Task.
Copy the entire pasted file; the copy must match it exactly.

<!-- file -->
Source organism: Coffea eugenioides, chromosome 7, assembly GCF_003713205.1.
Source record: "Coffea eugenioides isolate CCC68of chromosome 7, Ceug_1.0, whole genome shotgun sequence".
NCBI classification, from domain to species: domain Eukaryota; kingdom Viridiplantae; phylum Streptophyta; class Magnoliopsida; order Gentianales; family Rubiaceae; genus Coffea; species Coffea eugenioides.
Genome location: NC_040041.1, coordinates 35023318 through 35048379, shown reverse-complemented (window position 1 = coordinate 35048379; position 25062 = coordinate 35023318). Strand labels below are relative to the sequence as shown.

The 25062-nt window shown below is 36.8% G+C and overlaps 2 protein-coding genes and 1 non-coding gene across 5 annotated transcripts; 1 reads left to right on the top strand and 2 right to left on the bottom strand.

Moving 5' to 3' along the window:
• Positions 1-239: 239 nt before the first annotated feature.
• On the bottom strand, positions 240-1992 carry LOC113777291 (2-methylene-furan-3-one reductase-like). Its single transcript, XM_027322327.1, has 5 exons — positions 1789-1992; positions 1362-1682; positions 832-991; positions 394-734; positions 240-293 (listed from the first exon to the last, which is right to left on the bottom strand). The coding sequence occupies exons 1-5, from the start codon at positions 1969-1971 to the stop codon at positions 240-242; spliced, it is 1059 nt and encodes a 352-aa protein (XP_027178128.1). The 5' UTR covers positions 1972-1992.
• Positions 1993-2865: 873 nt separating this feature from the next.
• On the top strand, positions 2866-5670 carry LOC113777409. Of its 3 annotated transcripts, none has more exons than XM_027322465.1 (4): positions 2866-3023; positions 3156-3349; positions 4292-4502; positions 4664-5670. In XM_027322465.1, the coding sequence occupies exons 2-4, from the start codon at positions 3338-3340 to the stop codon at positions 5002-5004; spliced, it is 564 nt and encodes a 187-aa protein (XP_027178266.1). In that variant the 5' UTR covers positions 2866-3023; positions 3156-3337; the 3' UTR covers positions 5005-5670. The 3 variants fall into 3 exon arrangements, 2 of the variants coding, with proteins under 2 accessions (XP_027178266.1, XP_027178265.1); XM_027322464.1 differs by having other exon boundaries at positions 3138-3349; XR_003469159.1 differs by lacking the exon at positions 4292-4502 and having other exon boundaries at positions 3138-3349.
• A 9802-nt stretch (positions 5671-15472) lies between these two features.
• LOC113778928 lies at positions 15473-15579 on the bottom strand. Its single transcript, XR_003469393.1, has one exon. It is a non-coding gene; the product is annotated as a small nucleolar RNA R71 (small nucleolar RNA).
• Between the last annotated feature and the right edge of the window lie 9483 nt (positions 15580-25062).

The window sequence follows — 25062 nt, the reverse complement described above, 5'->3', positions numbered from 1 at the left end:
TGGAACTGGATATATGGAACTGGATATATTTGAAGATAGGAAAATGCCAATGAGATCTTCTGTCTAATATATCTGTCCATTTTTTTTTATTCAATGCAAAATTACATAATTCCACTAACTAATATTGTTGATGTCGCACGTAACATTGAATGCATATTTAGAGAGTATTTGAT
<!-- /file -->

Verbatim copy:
Source organism: Coffea eugenioides, chromosome 7, assembly GCF_003713205.1.
Source record: "Coffea eugenioides isolate CCC68of chromosome 7, Ceug_1.0, whole genome shotgun sequence".
NCBI classification, from domain to species: domain Eukaryota; kingdom Viridiplantae; phylum Streptophyta; class Magnoliopsida; order Gentianales; family Rubiaceae; genus Coffea; species Coffea eugenioides.
Genome location: NC_040041.1, coordinates 35023318 through 35048379, shown reverse-complemented (window position 1 = coordinate 35048379; position 25062 = coordinate 35023318). Strand labels below are relative to the sequence as shown.

The 25062-nt window shown below is 36.8% G+C and overlaps 2 protein-coding genes and 1 non-coding gene across 5 annotated transcripts; 1 reads left to right on the top strand and 2 right to left on the bottom strand.

Moving 5' to 3' along the window:
• Positions 1-239: 239 nt before the first annotated feature.
• On the bottom strand, positions 240-1992 carry LOC113777291 (2-methylene-furan-3-one reductase-like). Its single transcript, XM_027322327.1, has 5 exons — positions 1789-1992; positions 1362-1682; positions 832-991; positions 394-734; positions 240-293 (listed from the first exon to the last, which is right to left on the bottom strand). The coding sequence occupies exons 1-5, from the start codon at positions 1969-1971 to the stop codon at positions 240-242; spliced, it is 1059 nt and encodes a 352-aa protein (XP_027178128.1). The 5' UTR covers positions 1972-1992.
• Positions 1993-2865: 873 nt separating this feature from the next.
• On the top strand, positions 2866-5670 carry LOC113777409. Of its 3 annotated transcripts, none has more exons than XM_027322465.1 (4): positions 2866-3023; positions 3156-3349; positions 4292-4502; positions 4664-5670. In XM_027322465.1, the coding sequence occupies exons 2-4, from the start codon at positions 3338-3340 to the stop codon at positions 5002-5004; spliced, it is 564 nt and encodes a 187-aa protein (XP_027178266.1). In that variant the 5' UTR covers positions 2866-3023; positions 3156-3337; the 3' UTR covers positions 5005-5670. The 3 variants fall into 3 exon arrangements, 2 of the variants coding, with proteins under 2 accessions (XP_027178266.1, XP_027178265.1); XM_027322464.1 differs by having other exon boundaries at positions 3138-3349; XR_003469159.1 differs by lacking the exon at positions 4292-4502 and having other exon boundaries at positions 3138-3349.
• A 9802-nt stretch (positions 5671-15472) lies between these two features.
• LOC113778928 lies at positions 15473-15579 on the bottom strand. Its single transcript, XR_003469393.1, has one exon. It is a non-coding gene; the product is annotated as a small nucleolar RNA R71 (small nucleolar RNA).
• Between the last annotated feature and the right edge of the window lie 9483 nt (positions 15580-25062).

The window sequence follows — 25062 nt, the reverse complement described above, 5'->3', positions numbered from 1 at the left end:
TGGAACTGGATATATGGAACTGGATATATTTGAAGATAGGAAAATGCCAATGAGATCTTCTGTCTAATATATCTGTCCATTTTTTTTTATTCAATGCAAAATTACATAATTCCACTAACTAATATTGTTGATGTCGCACGTAACATTGAATGCATATTTAGAGAGTATTTGAT